Austin Capitol Bureau Early 1983 From left, photographer Bob Thomas, who was laid off after the FNN takeover in 1988; Tim Sheehy, who left for IBM shortly after the '84 pay cuts; Bob Lowry; and Dwayne Cox, legislative relief from Dallas who later left UPI for IBM. Seated is Teresa Anderson, who left in early '85 for the Texas Education Agency.

Gov. J. Joseph Garrahy proclaimed Jan. 23, 1983, as "UPI Day in Rhode Island." The occasion was the 30th anniversary of the opening of the Providence Bureau by Tom Gerber. From left are former bureau managers Barry Brooks, Pat Gilbo, Bruce Stevenson, Bob Flynn, Jim Baar, John Skalko, Jack McDonough and Ken Franckling (the last Providence Bureau manager), and Secretary of State Susan Farmer, who presented the resolution.

Copy of 1983 "UPI Day In Rhode Island" resolution.

1984 Winter Olympics reporting from Sarajevo by UPI Radio's Tom Foty.

UPI World Headquarters at 1400 Eye St., in Washington, D.C. The phone number then was: (202) 898-8000.

Front of UPI Headquarters

USA Today chart that accompanied Feb. 21, 1984, story under the headline -- "UPI's Big Story: Its Comeback."

Variety of UPI stickers -- old and new. (Courtesy of Dennis Kinsella).

Radio reporter Vicki Barker in 1984 in Washington in the temporary facility that housed the WA audio/radio bureau after UPI left the National Press Building, but before the transfer of headquarters from NX. Barker went on to decades of broadcast coverage for Westwood One, CNN, the BBC, NPR and CBS. (Courtesy of Tom Foty)

Jo Ann Allen admires the temporary 1400 Eye St. facility in Washington in 1984 after UPI Radio headquarters left NX. Allen later spent many years with Reuters. (Courtesy of Tom Foty)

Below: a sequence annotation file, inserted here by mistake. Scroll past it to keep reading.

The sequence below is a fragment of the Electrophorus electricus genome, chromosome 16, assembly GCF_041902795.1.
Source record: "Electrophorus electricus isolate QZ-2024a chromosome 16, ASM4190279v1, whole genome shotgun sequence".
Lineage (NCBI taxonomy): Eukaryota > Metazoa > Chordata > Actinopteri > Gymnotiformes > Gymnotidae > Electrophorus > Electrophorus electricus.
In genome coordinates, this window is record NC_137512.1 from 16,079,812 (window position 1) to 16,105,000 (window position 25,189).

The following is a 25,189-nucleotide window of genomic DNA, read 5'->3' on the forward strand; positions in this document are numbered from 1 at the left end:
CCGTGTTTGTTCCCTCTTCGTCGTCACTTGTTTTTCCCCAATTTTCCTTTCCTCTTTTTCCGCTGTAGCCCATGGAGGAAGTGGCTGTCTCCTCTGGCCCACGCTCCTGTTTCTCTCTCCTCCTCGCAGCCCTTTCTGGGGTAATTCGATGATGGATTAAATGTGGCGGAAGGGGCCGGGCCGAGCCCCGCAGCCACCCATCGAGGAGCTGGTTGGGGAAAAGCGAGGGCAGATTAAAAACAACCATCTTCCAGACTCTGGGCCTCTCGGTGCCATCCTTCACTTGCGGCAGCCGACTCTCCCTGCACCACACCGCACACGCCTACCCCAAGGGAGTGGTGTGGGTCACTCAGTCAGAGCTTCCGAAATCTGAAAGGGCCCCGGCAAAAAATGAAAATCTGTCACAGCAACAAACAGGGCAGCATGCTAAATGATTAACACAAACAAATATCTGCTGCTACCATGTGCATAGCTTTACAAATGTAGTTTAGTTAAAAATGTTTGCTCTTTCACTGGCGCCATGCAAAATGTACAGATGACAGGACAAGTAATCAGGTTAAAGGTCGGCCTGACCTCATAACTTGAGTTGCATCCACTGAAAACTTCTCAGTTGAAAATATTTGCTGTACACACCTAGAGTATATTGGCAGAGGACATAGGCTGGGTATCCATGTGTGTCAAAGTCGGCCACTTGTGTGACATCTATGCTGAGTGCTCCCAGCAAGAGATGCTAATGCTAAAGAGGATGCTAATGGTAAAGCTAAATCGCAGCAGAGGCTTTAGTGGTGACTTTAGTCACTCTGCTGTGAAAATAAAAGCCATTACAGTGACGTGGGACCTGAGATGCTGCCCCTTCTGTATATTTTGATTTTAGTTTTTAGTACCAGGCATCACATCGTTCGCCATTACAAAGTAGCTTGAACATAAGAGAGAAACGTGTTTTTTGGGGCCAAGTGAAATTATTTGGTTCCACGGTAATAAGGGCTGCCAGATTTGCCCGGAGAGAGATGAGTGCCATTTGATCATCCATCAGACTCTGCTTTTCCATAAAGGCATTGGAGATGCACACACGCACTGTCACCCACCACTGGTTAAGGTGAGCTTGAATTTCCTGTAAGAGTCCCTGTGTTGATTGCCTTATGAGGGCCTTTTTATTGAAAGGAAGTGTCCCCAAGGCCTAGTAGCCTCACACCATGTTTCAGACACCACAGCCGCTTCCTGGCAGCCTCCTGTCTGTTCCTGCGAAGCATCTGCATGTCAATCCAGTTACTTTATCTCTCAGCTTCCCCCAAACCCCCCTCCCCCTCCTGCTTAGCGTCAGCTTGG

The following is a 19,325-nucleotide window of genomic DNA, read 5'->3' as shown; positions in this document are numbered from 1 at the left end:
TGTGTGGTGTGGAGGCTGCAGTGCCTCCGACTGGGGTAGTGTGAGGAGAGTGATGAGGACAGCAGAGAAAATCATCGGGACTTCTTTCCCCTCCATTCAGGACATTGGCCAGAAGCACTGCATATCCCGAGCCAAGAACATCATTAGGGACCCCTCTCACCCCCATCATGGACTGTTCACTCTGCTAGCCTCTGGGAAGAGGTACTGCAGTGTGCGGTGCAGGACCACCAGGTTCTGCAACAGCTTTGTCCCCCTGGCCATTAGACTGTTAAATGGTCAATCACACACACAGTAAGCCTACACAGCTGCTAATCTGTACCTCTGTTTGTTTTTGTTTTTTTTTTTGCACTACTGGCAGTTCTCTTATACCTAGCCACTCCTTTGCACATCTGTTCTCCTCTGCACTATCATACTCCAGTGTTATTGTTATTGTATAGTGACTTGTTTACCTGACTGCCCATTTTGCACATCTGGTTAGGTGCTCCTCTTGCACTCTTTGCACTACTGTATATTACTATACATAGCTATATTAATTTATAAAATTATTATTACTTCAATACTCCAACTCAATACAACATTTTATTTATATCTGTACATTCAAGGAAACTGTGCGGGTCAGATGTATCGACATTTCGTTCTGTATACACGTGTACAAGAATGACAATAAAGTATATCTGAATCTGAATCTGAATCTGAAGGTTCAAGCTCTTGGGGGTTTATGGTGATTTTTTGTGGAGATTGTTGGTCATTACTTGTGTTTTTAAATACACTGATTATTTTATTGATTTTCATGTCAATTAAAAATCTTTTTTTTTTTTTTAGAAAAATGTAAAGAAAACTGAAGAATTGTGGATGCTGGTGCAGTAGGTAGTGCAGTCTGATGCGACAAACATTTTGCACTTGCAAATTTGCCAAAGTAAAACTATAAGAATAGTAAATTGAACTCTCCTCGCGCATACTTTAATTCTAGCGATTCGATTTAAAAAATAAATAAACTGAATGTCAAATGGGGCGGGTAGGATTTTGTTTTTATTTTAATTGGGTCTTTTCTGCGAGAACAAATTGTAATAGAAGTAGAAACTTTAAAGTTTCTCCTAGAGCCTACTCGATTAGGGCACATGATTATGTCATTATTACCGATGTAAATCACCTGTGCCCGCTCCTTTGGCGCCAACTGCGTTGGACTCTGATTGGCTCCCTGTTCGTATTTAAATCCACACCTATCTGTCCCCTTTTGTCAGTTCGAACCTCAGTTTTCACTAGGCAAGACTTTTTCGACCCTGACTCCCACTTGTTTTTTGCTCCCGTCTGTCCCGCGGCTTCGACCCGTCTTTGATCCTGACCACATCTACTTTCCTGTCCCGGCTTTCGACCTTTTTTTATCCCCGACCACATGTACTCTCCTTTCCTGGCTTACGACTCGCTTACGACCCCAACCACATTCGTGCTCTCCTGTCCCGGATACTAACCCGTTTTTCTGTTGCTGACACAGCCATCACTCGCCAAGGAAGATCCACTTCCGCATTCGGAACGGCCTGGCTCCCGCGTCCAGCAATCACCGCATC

Bill Small, not to be confused with the unrelated contemporary UPI president of the same name, at the eventual new studio, checks newspapers at the 1400 Eye St. facility in Washington that housed the audio bureau after UPI left NX. Small later worked for Bloomberg. (Courtesy of Tom Foty)

Radio reporter Rob Navias, in blue shirt, with Tom Foty expresses his feeling to management as he's about to be transferred from the new WA bureau to Los Angeles. A serious space buff, Navias anchored UPI's coverage of the Challenger disaster. He later worked for CBS, and then became the longtime voice of Mission Control for NASA. (Courtesy of Tom Foty)

Jo Ann Allen on the phone in the mostly finished new UPI Radio Network headquarters in WA at 1400 Eye St. in 1984. (Courtesy of Tom Foty)

Ben Dudley in the slot in the mostly finished new UPI Radio Network headquarters in WA at 1400 Eye St. in 1984. (Courtesy of Tom Foty)